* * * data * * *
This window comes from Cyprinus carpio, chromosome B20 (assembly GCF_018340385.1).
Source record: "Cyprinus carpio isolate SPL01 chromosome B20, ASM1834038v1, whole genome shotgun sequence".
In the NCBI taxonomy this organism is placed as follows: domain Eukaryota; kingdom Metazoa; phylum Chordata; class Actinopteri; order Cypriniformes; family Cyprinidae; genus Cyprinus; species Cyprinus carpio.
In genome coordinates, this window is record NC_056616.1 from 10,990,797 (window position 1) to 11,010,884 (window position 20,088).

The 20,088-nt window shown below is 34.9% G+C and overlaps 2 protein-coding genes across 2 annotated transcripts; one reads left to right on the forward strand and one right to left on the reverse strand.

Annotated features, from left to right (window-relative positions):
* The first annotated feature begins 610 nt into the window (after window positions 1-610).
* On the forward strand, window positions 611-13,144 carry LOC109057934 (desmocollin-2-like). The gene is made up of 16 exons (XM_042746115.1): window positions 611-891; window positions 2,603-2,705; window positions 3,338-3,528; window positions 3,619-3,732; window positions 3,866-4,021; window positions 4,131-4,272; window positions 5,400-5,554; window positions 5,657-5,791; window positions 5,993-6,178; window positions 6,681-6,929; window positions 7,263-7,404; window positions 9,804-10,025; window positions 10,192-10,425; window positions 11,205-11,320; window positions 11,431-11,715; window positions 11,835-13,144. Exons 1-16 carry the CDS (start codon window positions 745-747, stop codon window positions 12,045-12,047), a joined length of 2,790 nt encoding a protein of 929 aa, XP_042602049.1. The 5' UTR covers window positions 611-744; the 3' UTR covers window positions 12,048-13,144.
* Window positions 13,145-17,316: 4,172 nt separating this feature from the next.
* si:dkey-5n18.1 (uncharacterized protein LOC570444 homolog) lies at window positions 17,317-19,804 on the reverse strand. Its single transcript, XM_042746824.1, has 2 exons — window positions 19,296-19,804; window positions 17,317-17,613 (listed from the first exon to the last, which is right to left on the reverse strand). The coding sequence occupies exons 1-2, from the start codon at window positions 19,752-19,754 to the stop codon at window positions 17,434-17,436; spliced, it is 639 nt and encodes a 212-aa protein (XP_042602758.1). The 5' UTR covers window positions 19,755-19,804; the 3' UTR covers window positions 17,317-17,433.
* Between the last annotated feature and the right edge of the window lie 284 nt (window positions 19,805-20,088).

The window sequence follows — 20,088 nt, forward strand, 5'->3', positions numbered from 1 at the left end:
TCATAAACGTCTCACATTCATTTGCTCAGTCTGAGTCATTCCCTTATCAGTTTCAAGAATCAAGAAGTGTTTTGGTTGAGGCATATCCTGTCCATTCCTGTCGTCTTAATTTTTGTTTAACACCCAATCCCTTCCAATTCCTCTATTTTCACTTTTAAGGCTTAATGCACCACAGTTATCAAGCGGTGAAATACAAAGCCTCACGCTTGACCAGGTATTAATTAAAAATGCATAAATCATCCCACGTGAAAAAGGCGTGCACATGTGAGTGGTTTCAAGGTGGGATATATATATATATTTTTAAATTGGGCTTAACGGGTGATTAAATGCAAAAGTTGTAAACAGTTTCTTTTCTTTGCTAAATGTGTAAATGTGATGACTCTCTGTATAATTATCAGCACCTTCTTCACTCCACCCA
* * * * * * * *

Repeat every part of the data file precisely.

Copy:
This window comes from Cyprinus carpio, chromosome B20 (assembly GCF_018340385.1).
Source record: "Cyprinus carpio isolate SPL01 chromosome B20, ASM1834038v1, whole genome shotgun sequence".
In the NCBI taxonomy this organism is placed as follows: domain Eukaryota; kingdom Metazoa; phylum Chordata; class Actinopteri; order Cypriniformes; family Cyprinidae; genus Cyprinus; species Cyprinus carpio.
In genome coordinates, this window is record NC_056616.1 from 10,990,797 (window position 1) to 11,010,884 (window position 20,088).

The 20,088-nt window shown below is 34.9% G+C and overlaps 2 protein-coding genes across 2 annotated transcripts; one reads left to right on the forward strand and one right to left on the reverse strand.

Annotated features, from left to right (window-relative positions):
* The first annotated feature begins 610 nt into the window (after window positions 1-610).
* On the forward strand, window positions 611-13,144 carry LOC109057934 (desmocollin-2-like). The gene is made up of 16 exons (XM_042746115.1): window positions 611-891; window positions 2,603-2,705; window positions 3,338-3,528; window positions 3,619-3,732; window positions 3,866-4,021; window positions 4,131-4,272; window positions 5,400-5,554; window positions 5,657-5,791; window positions 5,993-6,178; window positions 6,681-6,929; window positions 7,263-7,404; window positions 9,804-10,025; window positions 10,192-10,425; window positions 11,205-11,320; window positions 11,431-11,715; window positions 11,835-13,144. Exons 1-16 carry the CDS (start codon window positions 745-747, stop codon window positions 12,045-12,047), a joined length of 2,790 nt encoding a protein of 929 aa, XP_042602049.1. The 5' UTR covers window positions 611-744; the 3' UTR covers window positions 12,048-13,144.
* Window positions 13,145-17,316: 4,172 nt separating this feature from the next.
* si:dkey-5n18.1 (uncharacterized protein LOC570444 homolog) lies at window positions 17,317-19,804 on the reverse strand. Its single transcript, XM_042746824.1, has 2 exons — window positions 19,296-19,804; window positions 17,317-17,613 (listed from the first exon to the last, which is right to left on the reverse strand). The coding sequence occupies exons 1-2, from the start codon at window positions 19,752-19,754 to the stop codon at window positions 17,434-17,436; spliced, it is 639 nt and encodes a 212-aa protein (XP_042602758.1). The 5' UTR covers window positions 19,755-19,804; the 3' UTR covers window positions 17,317-17,433.
* Between the last annotated feature and the right edge of the window lie 284 nt (window positions 19,805-20,088).

The window sequence follows — 20,088 nt, forward strand, 5'->3', positions numbered from 1 at the left end:
TCATAAACGTCTCACATTCATTTGCTCAGTCTGAGTCATTCCCTTATCAGTTTCAAGAATCAAGAAGTGTTTTGGTTGAGGCATATCCTGTCCATTCCTGTCGTCTTAATTTTTGTTTAACACCCAATCCCTTCCAATTCCTCTATTTTCACTTTTAAGGCTTAATGCACCACAGTTATCAAGCGGTGAAATACAAAGCCTCACGCTTGACCAGGTATTAATTAAAAATGCATAAATCATCCCACGTGAAAAAGGCGTGCACATGTGAGTGGTTTCAAGGTGGGATATATATATATATTTTTAAATTGGGCTTAACGGGTGATTAAATGCAAAAGTTGTAAACAGTTTCTTTTCTTTGCTAAATGTGTAAATGTGATGACTCTCTGTATAATTATCAGCACCTTCTTCACTCCACCCA